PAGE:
English   español  
Please use this identifier to cite or link to this item: http://hdl.handle.net/10261/135058
logo share SHARE logo core CORE   Add this article to your Mendeley library MendeleyBASE

Visualizar otros formatos: MARC | Dublin Core | RDF | ORE | MODS | METS | DIDL | DATACITE
Exportar a otros formatos:

DC FieldValueLanguage
dc.contributor.authorJarque, Sergioes_ES
dc.contributor.authorQuirós, Laiaes_ES
dc.contributor.authorGrimalt, Joan O.es_ES
dc.contributor.authorGallego, Evaes_ES
dc.contributor.authorCatalán, Jordies_ES
dc.contributor.authorLackner, Reinhardes_ES
dc.contributor.authorPiña, Benjamínes_ES
dc.identifier.citationScientific Reports 5(11292)es_ES
dc.description.abstractHuman activity has spread trace amounts of chemically stable endocrine-disrupting pollutants throughout the biosphere. These compounds have generated a background level of estrogenic activity that needs to be assessed. Fish are adequate sentinels for feminization effects as male specimens are more sensitive than humans to exogenous estrogenic compounds. High mountain lakes, the most distant environments of continental areas, only receive semi-volatile compounds from atmospheric deposition. We analyzed the expression levels of estrogen-regulated genes in male fish from these mountain lakes in Europe. Incipient feminization involving expression of estrogen receptor and zona radiata genes revealed a widespread diffuse estrogenic impact. This effect was correlated with the concentrations of some organochlorine compounds in fish and was consistent with the persistent occurrence of these tropospheric pollutants in the most remote planet regions. These results should be of general concern given the increasing endocrine disruption effects in human populations. © 2015, Nature Publishing Group. All rights reserved.es_ES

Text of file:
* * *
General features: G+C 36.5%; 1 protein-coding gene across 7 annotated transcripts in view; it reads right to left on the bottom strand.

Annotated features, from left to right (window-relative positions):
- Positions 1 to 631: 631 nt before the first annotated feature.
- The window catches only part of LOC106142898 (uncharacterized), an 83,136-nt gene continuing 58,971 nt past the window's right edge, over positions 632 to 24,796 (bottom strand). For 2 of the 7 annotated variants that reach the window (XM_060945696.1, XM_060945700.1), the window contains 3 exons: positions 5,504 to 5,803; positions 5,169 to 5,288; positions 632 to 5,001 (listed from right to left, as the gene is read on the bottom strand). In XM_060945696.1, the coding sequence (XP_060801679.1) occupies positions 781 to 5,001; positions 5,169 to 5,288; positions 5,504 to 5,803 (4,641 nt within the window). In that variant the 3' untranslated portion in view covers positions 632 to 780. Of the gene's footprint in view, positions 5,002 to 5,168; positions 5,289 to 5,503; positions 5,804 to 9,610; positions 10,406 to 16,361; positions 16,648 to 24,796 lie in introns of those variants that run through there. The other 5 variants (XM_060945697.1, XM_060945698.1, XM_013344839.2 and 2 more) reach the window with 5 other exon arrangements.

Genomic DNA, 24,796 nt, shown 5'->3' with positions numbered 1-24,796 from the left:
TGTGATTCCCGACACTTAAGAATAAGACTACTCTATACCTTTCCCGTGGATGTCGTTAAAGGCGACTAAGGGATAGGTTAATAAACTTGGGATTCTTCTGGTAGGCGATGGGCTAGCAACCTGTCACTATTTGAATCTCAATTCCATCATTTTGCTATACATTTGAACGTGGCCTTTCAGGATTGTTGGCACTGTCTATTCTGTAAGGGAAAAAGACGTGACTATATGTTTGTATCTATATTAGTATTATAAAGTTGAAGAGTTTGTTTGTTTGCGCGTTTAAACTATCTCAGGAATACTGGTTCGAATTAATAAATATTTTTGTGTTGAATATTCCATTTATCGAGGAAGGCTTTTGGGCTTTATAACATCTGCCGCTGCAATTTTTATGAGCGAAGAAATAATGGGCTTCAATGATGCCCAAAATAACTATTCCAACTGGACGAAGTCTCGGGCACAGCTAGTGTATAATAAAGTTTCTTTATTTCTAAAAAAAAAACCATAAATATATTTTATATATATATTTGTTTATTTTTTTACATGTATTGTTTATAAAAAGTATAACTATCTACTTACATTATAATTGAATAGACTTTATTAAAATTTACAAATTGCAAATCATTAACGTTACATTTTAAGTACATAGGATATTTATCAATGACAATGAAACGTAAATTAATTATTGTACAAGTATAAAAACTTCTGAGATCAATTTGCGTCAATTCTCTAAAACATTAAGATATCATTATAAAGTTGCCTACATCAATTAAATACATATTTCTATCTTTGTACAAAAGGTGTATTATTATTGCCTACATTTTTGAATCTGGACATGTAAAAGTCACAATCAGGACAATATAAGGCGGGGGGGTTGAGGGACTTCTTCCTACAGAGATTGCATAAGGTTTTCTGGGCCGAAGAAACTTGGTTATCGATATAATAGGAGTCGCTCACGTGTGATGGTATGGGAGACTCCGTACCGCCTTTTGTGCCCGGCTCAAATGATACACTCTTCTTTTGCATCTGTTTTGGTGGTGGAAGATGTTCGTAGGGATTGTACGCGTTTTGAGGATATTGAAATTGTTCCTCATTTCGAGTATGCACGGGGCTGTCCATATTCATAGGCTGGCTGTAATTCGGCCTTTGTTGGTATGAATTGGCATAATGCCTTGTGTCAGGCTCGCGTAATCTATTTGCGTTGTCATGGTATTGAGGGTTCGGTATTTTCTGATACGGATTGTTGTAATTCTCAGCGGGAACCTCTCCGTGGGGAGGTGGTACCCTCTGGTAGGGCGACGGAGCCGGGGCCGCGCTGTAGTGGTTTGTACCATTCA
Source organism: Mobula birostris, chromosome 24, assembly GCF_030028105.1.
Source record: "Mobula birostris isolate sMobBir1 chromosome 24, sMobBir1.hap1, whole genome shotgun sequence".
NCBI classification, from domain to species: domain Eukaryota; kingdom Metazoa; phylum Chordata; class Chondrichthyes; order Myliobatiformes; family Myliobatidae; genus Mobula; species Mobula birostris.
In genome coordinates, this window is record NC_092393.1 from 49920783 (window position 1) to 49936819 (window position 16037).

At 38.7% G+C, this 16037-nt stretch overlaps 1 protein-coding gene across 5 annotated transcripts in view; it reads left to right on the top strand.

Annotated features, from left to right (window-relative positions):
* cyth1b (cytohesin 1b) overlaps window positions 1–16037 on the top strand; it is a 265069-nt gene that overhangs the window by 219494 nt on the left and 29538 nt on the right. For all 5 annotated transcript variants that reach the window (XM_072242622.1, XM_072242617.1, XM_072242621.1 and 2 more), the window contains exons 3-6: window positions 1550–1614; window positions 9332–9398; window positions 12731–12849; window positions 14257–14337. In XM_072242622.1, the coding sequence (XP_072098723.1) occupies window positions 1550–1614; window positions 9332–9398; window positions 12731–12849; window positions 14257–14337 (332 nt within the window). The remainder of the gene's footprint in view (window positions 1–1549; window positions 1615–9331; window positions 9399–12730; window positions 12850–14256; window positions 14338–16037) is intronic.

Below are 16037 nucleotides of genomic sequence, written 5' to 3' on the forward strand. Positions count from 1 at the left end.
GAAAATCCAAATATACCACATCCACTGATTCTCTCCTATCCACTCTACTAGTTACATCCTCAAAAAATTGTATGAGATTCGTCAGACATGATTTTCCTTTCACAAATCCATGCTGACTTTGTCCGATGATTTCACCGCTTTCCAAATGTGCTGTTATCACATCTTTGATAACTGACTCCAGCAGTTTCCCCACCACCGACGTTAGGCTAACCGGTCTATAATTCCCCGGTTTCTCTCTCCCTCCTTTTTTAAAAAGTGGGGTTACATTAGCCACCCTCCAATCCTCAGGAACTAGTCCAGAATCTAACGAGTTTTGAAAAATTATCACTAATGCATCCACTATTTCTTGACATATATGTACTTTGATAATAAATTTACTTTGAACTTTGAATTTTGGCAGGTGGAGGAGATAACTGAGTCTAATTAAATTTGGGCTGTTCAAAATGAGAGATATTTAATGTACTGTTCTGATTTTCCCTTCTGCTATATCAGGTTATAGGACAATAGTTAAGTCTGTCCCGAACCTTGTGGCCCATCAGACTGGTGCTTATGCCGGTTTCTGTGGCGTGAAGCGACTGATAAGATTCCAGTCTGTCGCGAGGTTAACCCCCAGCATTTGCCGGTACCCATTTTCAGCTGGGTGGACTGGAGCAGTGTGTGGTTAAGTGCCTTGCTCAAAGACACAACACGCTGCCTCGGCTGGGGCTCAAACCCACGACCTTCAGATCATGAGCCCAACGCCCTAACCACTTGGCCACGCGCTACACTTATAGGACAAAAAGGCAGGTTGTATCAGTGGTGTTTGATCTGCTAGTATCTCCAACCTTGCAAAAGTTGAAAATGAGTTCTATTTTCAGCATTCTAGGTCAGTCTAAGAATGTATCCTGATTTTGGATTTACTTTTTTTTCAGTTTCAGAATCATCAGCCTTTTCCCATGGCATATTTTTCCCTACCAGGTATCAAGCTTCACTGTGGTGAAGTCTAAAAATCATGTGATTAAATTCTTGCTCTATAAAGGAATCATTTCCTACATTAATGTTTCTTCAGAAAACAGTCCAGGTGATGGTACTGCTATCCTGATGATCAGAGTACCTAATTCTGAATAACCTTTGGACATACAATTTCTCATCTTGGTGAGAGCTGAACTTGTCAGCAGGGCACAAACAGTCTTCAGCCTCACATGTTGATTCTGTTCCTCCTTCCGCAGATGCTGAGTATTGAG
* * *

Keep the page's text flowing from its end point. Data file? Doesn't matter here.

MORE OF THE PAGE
dc.description.sponsorshipWe acknowledge financial support from the EU projects, EUROLIMPACS, CROME-LIFE, HEALS, and the Spanish project, Consolider-Ingenio GRACCIE.es_ES
dc.publisherNature Publishing Groupes_ES
dc.relation.isversionofPublisher's versiones_ES
dc.subjectFeminization effectses_ES
dc.subjectEndocrine disruptiones_ES
dc.titleBackground fish feminization effects in European remote siteses_ES
dc.description.peerreviewedPeer reviewedes_ES
oprm.item.hasRevisionno ko 0 false*
Appears in Collections:(IDAEA) Artículos
Files in This Item:
File Description SizeFormat 
srep11292.pdfArtículo principal661,62 kBAdobe PDFThumbnail
srep11292-s1.pdfInformación suplementaria71,84 kBAdobe PDFThumbnail
Show simple item record

Related articles:

WARNING: Items in Digital.CSIC are protected by copyright, with all rights reserved, unless otherwise indicated.